Study Finds Non-Opioid Pain Prescriptions Increased Following 2016 CDC Guideline

The increase in prescriptions for non-opioid pain medications coincided with a significant drop in opioid prescribing over the same period.

The prescribing rate of non-opioid pain medications increased each year following a 2016 guideline from the CDC regarding the prescribing of opioids to patients experiencing chronic pain, according to a new study.

The guideline was intended to help clinicians treat adult patients for chronic pain while considering the risks and benefits of prescribing opioids, as the opioid epidemic continued and more Americans died of opioid-related overdoses. Using insurance claims from more than 15 million patients, investigators analyzed the prescribing rates of non-opioid pain medications, such as acetaminophen and nonsteroidal anti-inflammatory drugs (NSAIDs).

According to the study, they found that the likelihood of prescribing a nonopioid pain medication in 2016 were 3% higher than expected, compared to pre-guideline estimates for the same year. That number increased to 8% in 2017 and 9.7% in 2018, which were above and beyond what would be expected based on preexisting trends, according to the investigators.

“These findings suggest that clinicians have been prescribing non-opioid pain medications more frequently since the 2016 guideline was released, and that may mean that they’ve considered opioid therapy only if its expected benefits exceeded the expected risks to the patient,” lead author Jason Goldstick, PhD, said in a press release. “Though many characteristics—such as pain intensity and effectiveness of pain management—are not available in these data, these results may represent an increase in guideline-concordant pain treatment.”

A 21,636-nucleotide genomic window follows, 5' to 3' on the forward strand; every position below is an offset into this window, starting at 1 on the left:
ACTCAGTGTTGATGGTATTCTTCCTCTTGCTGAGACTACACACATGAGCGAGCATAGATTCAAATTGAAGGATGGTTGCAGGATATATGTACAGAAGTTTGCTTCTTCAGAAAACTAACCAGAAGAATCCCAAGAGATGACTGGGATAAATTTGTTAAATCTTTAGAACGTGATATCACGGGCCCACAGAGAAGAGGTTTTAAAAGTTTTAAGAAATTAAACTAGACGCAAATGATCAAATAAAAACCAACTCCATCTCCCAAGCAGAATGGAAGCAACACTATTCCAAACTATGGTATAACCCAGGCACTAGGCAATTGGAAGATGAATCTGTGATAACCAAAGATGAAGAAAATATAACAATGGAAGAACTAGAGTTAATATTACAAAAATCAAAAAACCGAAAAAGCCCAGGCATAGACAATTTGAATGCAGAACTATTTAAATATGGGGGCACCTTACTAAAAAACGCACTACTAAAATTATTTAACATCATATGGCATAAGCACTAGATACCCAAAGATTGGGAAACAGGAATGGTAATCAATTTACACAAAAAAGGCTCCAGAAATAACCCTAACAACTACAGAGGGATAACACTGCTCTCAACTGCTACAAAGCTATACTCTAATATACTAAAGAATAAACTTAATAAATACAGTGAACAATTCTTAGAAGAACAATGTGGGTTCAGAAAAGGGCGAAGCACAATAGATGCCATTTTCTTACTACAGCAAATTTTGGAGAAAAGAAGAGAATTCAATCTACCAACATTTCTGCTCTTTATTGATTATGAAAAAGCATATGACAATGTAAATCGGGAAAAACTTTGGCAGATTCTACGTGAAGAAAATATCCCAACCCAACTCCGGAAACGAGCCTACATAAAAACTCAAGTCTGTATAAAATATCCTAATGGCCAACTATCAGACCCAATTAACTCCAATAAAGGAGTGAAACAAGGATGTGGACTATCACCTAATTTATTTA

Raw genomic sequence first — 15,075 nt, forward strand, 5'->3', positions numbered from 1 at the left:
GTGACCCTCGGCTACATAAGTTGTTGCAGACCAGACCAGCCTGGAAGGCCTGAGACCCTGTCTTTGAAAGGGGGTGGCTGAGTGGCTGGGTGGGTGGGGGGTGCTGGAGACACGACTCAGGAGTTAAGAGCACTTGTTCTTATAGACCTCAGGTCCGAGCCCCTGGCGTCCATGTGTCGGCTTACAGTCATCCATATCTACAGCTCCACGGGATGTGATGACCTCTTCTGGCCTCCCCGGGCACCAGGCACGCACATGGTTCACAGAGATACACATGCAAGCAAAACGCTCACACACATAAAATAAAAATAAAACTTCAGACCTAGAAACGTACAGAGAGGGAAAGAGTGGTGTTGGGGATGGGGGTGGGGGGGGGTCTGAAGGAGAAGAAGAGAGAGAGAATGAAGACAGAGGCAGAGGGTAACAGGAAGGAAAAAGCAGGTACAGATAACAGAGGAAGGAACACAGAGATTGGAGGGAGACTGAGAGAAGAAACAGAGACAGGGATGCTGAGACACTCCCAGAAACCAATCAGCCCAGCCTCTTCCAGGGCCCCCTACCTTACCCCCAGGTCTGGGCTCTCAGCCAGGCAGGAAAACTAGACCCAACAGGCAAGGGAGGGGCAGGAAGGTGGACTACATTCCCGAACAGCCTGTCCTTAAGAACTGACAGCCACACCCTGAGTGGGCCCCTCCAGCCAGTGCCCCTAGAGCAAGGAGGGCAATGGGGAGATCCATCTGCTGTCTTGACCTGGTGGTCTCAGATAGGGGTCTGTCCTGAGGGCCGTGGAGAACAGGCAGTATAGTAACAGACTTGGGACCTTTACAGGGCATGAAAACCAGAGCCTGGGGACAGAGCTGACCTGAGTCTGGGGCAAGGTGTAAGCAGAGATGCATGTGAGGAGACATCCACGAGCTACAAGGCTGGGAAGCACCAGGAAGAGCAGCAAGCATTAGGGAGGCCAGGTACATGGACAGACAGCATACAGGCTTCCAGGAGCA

The increase in prescriptions for non-opioid pain medications coincided with a significant drop in opioid prescribing over the same period, consistent with other research showing reductions following the 2016 guideline release. Increases in non-opioid pain medication prescribing were consistent across several patient subgroups, including those with recent opioid exposure and those with anxiety or mood disorders, according to the study.

“The 2016 guideline encouraged caution in prescribing opioids, and it was possible that it could have reduced the use of pain treatments overall,” senior author Amy Bohnert, PhD, MHS, said in the press release. “Our analysis provides an encouraging sign that patients were more often offered other treatments for pain than before the guideline, rather than only being offered opioids less often.”

The changes in prescribing may have also led to a shift toward the use of some nonpharmacologic treatments, including physical therapy and cognitive behavioral therapy, according to the study authors. Additional research is needed on changes in nonpharmacologic pain treatments, as well as undertreatment of pain and patient pain outcomes, to gain a fuller understanding of changes to the pain management landscape following the 2016 guideline.

“Mutimodal and multidisciplinary approaches to pain management that address the biological, psychological, and social characteristics of each person are a critical part of a comprehensive treatment protocol,” the researchers wrote in the study. “Further analysis can help identify the avenues through which pain relief can be optimized.”

Reference

Nonopioid pain prescriptions increased after 2016 CDC guideline, study finds. News release. University of Michigan Health Lab; July 15, 2022. Accessed July 19, 2022. https://labblog.uofmhealth.org/lab-notes/nonopioid-pain-prescriptions-increased-after-2016-cdc-guideline-study-finds